The project started earlier this year, with the start of scaffolding works. Once this scaffolding reaches the necessary height, work will begin at the very top of the Tower with the renovation of the Ayrton Light (which shines to show that Parliament is sitting) and the refurbishment of the cast iron roofing.

The team will then work their way down the building, removing scaffolding as they go, and tackling a wide range of the complex issues created by the height and heritage of this unique landmark.

The Great Clock

As part of this intricate series of works, the Great Clock itself will be dismantled piece by piece with each cog examined and restored. The four dials will be carefully cleaned, the glass repaired, the cast iron framework renewed, and the hands will be removed and refurbished. Whilst the Great Clock and the dials are undergoing conservation, it will be necessary to cover the faces for some time. However, to ensure that the public are still able to set their watches by this most important of time pieces, one working clock face will remain visible at all times throughout the works. As the clock mechanism itself will be temporarily out of action, a modern electric motor will drive the clock hands until the Great Clock is reinstated.

One of London’s most prominent brutalist residential blocks, Trellick Tower, is set for a major £7.2m restoration programme with the appointment of leading social housing maintenance provider, Wates Living Space, to deliver extensive external works.

Carried out on behalf of Kensington & Chelsea Tenant Management Organisation (KCTMO), the work marks a major investment in the preservation of the historic tower in Kensal New Town.

Following extensive planning and liaison, work on the programme is scheduled to commence immediately and will include the repair, renovation and replacement of the Grade II* listed building’s concrete, cladding and approximately 1,000 windows.

Trellick Tower was designed by Hungarian Modernist architect, Ernö Goldfinger, and was built in 1972 as part of the Brutalist architecture movement that arose from the 1950s to the mid 1970s. The tower became the inspiration for JG Ballard’s novel ‘High Rise’, which was made into a film starring Tom Hiddlestone in 2015.

Wates will first commence work on the six-storey Block B, which will be followed by the external refurbishment of the 31-storey Block A in June this year. Overall completion is expected by summer 2018.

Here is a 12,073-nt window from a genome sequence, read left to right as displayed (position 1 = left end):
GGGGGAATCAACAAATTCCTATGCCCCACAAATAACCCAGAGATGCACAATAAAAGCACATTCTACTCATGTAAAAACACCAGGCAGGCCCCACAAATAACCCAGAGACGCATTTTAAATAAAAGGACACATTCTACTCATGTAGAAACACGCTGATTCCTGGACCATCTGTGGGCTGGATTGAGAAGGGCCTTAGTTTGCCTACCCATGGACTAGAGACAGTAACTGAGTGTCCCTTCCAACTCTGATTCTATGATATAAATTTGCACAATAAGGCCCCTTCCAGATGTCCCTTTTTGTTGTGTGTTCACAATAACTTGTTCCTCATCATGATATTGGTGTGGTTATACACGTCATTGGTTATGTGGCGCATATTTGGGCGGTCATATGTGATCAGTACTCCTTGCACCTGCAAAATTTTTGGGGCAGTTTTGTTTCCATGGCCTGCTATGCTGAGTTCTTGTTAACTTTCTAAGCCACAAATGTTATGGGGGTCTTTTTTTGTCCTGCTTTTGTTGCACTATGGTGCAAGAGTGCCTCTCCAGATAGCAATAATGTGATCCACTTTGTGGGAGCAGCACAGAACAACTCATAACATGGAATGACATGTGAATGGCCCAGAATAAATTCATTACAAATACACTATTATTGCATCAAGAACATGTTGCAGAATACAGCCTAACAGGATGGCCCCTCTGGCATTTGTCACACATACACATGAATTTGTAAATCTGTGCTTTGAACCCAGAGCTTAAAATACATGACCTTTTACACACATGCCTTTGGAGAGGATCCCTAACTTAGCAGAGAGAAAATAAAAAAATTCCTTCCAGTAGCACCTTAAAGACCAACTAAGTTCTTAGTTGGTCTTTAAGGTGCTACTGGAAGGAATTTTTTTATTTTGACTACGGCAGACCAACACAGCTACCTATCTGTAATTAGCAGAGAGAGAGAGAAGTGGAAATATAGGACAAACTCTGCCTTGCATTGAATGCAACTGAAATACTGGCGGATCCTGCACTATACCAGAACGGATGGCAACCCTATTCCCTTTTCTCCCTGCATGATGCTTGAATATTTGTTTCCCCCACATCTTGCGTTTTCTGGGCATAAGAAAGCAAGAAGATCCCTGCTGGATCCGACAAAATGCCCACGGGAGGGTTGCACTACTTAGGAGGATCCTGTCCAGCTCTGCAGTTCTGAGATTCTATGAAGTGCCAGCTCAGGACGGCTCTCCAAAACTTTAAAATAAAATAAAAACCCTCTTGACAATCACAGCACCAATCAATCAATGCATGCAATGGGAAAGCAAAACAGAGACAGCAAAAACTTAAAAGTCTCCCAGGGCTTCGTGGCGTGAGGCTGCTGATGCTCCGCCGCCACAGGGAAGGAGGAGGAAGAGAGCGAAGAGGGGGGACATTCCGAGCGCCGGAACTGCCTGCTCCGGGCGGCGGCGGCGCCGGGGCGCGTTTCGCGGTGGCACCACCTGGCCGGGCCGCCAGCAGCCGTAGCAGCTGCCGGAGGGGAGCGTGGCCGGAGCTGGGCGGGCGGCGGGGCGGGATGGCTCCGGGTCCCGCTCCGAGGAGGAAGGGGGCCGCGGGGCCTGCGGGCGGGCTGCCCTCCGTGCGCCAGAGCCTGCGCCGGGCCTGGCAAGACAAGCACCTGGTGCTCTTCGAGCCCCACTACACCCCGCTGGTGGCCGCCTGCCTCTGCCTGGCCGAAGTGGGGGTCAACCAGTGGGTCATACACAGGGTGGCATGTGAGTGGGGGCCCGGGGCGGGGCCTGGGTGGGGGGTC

As part of the mobilisation of its team, Wates is currently making arrangements for a range of community initiatives that will be delivered throughout the programme. This will include a series of training and employment opportunities for local people as well as engagement with local social enterprises.

The project follows from a framework agreement between KCTMO and Wates, which began in 2015, for Wates to carry out internal and external works in the north of the borough.

David Morgan, Managing Director of Wates Living Space, said “It is a huge honour to be entrusted with the refurbishment of such a historically significant London tower block. This project will involve a meticulous balance of ensuring we preserve the building’s iconic status while, most importantly, delivering the vital work with minimal disruption to Trellick Tower residents. We very much look forward to continuing our work with KCTMO and to getting under the skin of what is a landmark piece of post-war architecture.”

Robert Black, KCTMO Chief Executive, added “We’re very pleased to be working with Wates on such an important project. Both ourselves and Wates are working closely with residents to ensure that they’re fully informed and we’re committed to supporting them throughout the project. This iconic building is a favourite to many and this work will help ensure it stays that way.”

In addition to its importance as a Grade II listed residential building, Trellick Tower has featured heavily in popular culture since its construction. This includes its appearance in a series of music videos throughout the past two decades.

Standing at 98m high, the building’s unique shape and structure was also the inspiration for Channel 4’s famous reinforced concrete ‘4’ that is used to link between its programming.